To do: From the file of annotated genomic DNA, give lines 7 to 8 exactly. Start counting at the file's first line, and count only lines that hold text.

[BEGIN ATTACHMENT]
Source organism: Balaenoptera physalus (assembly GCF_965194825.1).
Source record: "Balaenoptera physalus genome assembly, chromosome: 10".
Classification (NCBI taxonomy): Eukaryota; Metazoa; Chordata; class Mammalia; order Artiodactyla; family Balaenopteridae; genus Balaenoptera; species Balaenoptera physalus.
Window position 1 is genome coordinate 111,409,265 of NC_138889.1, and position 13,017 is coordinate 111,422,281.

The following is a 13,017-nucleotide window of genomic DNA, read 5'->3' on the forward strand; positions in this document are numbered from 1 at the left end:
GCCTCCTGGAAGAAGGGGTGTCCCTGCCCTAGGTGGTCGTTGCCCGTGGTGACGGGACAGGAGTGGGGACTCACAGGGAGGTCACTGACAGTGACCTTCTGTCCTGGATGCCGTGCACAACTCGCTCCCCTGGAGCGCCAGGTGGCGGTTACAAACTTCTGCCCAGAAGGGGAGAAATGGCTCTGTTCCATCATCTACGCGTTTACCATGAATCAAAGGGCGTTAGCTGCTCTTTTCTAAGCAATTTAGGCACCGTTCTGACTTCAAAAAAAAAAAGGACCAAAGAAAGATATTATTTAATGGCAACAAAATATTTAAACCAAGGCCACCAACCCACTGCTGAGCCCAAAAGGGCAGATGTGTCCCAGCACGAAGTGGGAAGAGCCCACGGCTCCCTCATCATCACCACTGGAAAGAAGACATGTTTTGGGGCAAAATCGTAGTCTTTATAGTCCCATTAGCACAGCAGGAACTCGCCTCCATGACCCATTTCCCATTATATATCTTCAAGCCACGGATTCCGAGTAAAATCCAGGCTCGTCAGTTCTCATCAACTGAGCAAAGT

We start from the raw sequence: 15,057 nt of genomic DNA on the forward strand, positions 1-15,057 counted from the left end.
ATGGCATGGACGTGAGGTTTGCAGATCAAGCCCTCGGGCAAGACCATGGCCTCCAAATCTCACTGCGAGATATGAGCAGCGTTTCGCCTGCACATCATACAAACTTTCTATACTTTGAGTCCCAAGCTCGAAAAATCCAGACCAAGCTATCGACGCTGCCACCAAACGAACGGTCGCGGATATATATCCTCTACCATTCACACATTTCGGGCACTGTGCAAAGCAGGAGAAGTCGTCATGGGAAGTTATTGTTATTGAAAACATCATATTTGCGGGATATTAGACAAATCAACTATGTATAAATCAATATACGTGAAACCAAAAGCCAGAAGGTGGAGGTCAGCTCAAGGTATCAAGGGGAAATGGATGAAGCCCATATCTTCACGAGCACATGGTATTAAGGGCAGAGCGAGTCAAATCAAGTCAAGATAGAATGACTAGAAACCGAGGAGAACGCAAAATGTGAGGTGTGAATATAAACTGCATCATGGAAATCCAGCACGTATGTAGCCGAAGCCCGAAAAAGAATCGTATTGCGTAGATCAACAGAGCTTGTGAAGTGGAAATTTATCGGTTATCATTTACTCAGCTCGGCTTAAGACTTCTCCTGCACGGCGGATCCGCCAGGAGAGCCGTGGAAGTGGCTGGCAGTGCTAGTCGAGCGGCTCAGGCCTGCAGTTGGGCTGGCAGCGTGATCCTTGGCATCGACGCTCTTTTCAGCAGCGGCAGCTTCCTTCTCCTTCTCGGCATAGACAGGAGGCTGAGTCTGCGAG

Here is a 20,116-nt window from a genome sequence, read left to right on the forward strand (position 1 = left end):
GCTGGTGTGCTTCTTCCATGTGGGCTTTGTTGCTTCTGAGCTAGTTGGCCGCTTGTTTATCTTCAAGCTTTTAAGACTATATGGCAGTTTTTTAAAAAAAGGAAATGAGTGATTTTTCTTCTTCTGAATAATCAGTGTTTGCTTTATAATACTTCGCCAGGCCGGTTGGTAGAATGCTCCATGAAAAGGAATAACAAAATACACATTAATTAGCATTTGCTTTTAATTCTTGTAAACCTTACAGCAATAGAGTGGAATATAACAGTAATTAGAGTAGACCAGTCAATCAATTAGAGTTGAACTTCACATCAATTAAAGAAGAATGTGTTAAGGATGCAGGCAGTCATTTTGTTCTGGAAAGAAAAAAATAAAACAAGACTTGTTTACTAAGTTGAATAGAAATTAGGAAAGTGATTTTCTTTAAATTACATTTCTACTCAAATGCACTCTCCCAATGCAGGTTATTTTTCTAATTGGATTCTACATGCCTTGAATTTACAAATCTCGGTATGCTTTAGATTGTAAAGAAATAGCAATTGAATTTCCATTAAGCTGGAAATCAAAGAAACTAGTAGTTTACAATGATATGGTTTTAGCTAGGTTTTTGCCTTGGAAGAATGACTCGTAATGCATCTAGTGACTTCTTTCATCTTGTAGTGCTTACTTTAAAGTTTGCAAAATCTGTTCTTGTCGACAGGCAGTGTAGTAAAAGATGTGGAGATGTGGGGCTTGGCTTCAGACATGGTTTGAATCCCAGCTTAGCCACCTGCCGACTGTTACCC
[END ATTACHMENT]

We start from the raw sequence: 15,057 nt of genomic DNA on the forward strand, positions 1-15,057 counted from the left end.
ATGGCATGGACGTGAGGTTTGCAGATCAAGCCCTCGGGCAAGACCATGGCCTCCAAATCTCACTGCGAGATATGAGCAGCGTTTCGCCTGCACATCATACAAACTTTCTATACTTTGAGTCCCAAGCTCGAAAAATCCAGACCAAGCTATCGACGCTGCCACCAAACGAACGGTCGCGGATATATATCCTCTACCATTCACACATTTCGGGCACTGTGCAAAGCAGGAGAAGTCGTCATGGGAAGTTATTGTTATTGAAAACATCATATTTGCGGGATATTAGACAAATCAACTATGTATAAATCAATATACGTGAAACCAAAAGCCAGAAGGTGGAGGTCAGCTCAAGGTATCAAGGGGAAATGGATGAAGCCCATATCTTCACGAGCACATGGTATTAAGGGCAGAGCGAGTCAAATCAAGTCAAGATAGAATGACTAGAAACCGAGGAGAACGCAAAATGTGAGGTGTGAATATAAACTGCATCATGGAAATCCAGCACGTATGTAGCCGAAGCCCGAAAAAGAATCGTATTGCGTAGATCAACAGAGCTTGTGAAGTGGAAATTTATCGGTTATCATTTACTCAGCTCGGCTTAAGACTTCTCCTGCACGGCGGATCCGCCAGGAGAGCCGTGGAAGTGGCTGGCAGTGCTAGTCGAGCGGCTCAGGCCTGCAGTTGGGCTGGCAGCGTGATCCTTGGCATCGACGCTCTTTTCAGCAGCGGCAGCTTCCTTCTCCTTCTCGGCATAGACAGGAGGCTGAGTCTGCGAG